Resource Development Impacts on Human Health

This case study was written by Joshua Kryston, a lower division undergraduate student who is not an earth science major, as part of the DLESE Community Services Project: Integrating Research in Education. The pages in this case study reflect the personal views of the student author and not of MSU, SERC or the NSF.

Traditional Indian tribal homelands have been subjected to a broad range of environmental hazards as a result of industrialization and commercial abuse, including surface and ground water contamination, illegal dumping, hazardous waste disposal, air pollution, mining wastes, habitat destruction and resultant human health risks (Tribal Connections).

Health Issues

The Nez Perce as well as many other American Indian Tribes have been subjected to an unusually high risk of certain health issues that are directly related to changes caused by environmental exploitation. Health issues include diabetes, cancer, heart disease, obesity, lung disease, mental abnormalities, substance abuse, and suicide. Although none of these diseases are uncommon in U.S. society, the risk levels are. For the Nez Perce in particular, the decline in salmon from their environment and diet symbolizes the health problems caused by resource development.

Diabetes and Obesity

Diabetes, one of the leading causes of death and disability in the United States, has reached near epidemic levels among Native American adults. Diet, obesity and heredity are contributing factors in contracting the disease. The Centers for Disease Control has found diabetes in Native Americans at a rate more than double that of other adults, while the Indian Health Services has found that American Indian and Alaska Native children have obesity rates of 40%, four times the rate for the general population.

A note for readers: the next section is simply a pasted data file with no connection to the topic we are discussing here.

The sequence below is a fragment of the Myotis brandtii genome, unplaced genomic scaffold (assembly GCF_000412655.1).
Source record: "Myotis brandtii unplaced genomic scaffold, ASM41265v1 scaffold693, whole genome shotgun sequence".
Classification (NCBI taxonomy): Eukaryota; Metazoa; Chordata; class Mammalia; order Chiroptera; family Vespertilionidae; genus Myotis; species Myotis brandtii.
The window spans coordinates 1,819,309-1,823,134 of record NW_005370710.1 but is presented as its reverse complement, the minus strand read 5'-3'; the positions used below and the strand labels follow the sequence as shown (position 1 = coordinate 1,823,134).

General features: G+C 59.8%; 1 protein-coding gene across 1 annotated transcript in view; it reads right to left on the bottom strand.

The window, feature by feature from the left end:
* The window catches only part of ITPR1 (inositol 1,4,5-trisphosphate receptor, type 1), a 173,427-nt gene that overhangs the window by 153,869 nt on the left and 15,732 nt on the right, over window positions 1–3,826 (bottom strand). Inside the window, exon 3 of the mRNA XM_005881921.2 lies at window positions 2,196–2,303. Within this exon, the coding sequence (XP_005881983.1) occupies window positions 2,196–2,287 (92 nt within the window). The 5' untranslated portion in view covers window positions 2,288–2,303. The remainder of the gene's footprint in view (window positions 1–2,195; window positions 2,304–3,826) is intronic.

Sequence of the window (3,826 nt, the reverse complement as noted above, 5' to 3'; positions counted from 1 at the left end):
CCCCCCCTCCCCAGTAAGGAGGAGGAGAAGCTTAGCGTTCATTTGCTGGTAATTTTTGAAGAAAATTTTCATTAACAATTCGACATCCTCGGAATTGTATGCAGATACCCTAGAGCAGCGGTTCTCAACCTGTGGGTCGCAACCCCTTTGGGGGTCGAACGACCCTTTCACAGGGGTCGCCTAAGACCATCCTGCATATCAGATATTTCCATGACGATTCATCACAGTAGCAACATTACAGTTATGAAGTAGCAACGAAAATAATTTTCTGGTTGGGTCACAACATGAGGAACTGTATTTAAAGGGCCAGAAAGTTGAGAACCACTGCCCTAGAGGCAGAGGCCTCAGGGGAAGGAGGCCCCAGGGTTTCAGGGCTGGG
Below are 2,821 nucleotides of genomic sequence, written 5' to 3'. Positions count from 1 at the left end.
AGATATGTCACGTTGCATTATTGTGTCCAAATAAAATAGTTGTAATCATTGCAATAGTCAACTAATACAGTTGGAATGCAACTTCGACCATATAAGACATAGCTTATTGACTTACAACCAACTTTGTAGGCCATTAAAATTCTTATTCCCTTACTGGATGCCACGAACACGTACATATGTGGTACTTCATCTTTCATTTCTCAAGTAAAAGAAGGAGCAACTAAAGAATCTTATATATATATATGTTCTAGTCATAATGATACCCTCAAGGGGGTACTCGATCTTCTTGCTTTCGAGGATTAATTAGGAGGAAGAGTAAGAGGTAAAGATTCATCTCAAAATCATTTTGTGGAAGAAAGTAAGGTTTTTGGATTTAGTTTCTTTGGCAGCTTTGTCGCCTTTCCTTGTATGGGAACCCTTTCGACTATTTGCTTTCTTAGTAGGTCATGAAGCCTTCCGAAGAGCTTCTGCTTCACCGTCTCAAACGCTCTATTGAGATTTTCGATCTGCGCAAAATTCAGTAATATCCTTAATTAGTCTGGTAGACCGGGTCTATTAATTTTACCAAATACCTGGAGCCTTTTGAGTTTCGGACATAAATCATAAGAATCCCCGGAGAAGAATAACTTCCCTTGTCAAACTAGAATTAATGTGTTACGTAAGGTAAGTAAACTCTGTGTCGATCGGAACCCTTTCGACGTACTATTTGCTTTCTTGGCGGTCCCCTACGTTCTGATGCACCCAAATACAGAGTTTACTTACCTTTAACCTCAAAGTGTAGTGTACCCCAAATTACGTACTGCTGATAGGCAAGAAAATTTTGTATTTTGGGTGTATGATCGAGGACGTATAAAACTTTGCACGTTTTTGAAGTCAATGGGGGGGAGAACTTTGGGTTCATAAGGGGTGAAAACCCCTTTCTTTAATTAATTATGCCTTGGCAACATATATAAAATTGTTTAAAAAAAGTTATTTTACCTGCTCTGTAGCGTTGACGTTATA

Substance Abuse

The U.S. Department of Health and Human Services has found that rates of illicit drug use are higher among American Indians and Alaska Natives (9.9%) than other major racial/ethnic groups. Alcohol abuse is prevalent among American Indian and Alaska Native youth and drinkers over 26 years old, and the use of tobacco among Indian youth has reached alarming rates. New initiatives in recent years offer hope in reducing these trends through education and the integrated treatment of substance abuse with mental health concerns.

Mental Health

The U.S. Surgeon General has reported that rates of co-occurring mental illness and substance abuse, especially alcohol, are higher among Native Americans, and that the suicide rate among American Indians and Alaska Natives is 50 percent higher than the national rate. Large-scale studies of mental disorders among older American Indians are lacking, but smaller studies have found rates of depression ranging from 10 to 30 percent. More research is needed to determine the full nature, extent and sources of these disparities (Tribal Connections).

To further investigate the health impacts of resource development on the Nez Perce, follow the links below.

Human Health Resources about the Nez Perce

Resources containing information about the health impacts of resource development on the Nez Perce.

For ideas on how to use these webpages in a classroom, a Study Guide is provided.